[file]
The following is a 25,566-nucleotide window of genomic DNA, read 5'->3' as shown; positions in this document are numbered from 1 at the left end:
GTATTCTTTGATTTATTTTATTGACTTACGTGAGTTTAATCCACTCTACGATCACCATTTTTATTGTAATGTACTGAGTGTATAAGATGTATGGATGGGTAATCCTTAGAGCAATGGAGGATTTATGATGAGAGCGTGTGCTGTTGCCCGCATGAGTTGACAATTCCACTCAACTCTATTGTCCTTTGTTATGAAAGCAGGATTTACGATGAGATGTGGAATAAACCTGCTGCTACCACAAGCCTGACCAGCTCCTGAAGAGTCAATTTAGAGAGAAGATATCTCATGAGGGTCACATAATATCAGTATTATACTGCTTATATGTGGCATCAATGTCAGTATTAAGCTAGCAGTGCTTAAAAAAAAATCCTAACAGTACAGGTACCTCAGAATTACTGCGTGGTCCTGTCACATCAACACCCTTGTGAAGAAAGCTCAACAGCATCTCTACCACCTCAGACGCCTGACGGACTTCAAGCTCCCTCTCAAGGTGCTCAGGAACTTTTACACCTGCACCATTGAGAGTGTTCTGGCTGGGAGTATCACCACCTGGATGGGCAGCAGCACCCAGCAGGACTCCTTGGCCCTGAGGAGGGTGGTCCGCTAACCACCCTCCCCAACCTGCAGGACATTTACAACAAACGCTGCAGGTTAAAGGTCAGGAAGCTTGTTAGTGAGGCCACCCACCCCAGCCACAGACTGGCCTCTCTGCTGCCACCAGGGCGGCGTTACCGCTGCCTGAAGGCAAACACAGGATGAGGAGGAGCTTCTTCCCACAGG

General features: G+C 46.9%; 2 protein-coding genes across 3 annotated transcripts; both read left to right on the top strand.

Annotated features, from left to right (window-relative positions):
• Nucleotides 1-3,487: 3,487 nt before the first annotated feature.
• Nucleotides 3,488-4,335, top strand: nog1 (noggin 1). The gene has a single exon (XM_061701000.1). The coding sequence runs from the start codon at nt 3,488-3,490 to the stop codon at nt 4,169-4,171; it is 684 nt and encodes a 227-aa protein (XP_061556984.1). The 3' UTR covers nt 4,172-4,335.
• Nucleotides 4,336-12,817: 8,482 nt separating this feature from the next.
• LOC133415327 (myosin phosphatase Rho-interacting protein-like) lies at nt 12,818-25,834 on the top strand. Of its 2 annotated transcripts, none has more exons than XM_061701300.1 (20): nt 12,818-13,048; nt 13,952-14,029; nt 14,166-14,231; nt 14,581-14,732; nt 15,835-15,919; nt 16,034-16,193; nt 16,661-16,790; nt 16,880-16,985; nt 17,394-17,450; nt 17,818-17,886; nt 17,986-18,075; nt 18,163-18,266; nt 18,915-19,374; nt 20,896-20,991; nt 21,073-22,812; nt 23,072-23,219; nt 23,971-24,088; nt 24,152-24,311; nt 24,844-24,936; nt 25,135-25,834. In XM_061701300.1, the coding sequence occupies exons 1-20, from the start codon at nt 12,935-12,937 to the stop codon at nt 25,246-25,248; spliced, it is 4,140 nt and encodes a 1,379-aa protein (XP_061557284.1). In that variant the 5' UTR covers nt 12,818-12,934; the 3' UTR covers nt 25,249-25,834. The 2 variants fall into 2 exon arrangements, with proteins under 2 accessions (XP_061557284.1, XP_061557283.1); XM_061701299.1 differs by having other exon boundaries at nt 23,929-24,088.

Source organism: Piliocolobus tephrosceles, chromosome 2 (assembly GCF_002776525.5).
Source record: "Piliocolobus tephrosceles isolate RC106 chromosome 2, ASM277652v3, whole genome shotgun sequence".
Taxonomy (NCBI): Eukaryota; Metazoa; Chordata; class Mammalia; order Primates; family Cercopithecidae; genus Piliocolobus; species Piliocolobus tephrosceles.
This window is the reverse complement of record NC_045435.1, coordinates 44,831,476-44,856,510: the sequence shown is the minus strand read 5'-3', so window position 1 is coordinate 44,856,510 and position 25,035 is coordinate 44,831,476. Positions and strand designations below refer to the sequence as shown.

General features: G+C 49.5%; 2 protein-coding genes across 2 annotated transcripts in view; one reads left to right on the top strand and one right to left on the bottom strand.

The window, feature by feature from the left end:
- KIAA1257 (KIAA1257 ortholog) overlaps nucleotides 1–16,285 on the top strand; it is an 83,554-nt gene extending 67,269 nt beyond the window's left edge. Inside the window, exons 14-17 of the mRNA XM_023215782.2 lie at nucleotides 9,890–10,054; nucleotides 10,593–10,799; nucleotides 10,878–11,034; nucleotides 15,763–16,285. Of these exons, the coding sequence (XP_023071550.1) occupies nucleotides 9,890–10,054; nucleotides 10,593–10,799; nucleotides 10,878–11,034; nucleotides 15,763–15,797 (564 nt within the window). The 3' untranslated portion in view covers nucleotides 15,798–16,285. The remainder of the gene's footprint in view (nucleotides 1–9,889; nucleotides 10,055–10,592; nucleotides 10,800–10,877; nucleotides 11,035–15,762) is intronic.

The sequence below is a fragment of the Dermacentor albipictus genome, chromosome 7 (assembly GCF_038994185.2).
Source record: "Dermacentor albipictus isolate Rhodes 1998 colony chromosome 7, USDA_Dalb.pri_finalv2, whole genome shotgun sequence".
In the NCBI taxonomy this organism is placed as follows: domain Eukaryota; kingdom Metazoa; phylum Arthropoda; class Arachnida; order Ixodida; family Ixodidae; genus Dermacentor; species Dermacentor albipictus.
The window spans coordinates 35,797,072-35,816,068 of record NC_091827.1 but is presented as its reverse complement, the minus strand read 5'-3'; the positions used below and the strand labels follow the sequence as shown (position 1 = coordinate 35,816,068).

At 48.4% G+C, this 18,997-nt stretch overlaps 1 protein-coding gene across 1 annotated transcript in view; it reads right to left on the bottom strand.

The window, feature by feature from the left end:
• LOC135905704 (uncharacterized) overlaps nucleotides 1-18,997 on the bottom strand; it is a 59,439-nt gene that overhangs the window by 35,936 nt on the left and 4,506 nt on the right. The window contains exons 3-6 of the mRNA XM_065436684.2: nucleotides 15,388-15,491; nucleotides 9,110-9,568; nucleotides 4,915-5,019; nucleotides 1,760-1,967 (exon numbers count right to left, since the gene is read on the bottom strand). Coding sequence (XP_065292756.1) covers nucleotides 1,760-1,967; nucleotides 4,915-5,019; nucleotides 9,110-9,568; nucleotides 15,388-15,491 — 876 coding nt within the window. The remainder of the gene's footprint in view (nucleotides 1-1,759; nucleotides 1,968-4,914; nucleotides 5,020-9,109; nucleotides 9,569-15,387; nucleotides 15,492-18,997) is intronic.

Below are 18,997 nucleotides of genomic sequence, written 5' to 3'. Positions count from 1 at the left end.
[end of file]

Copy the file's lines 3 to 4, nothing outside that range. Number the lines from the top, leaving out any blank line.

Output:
General features: G+C 46.9%; 2 protein-coding genes across 3 annotated transcripts; both read left to right on the top strand.

Annotated features, from left to right (window-relative positions):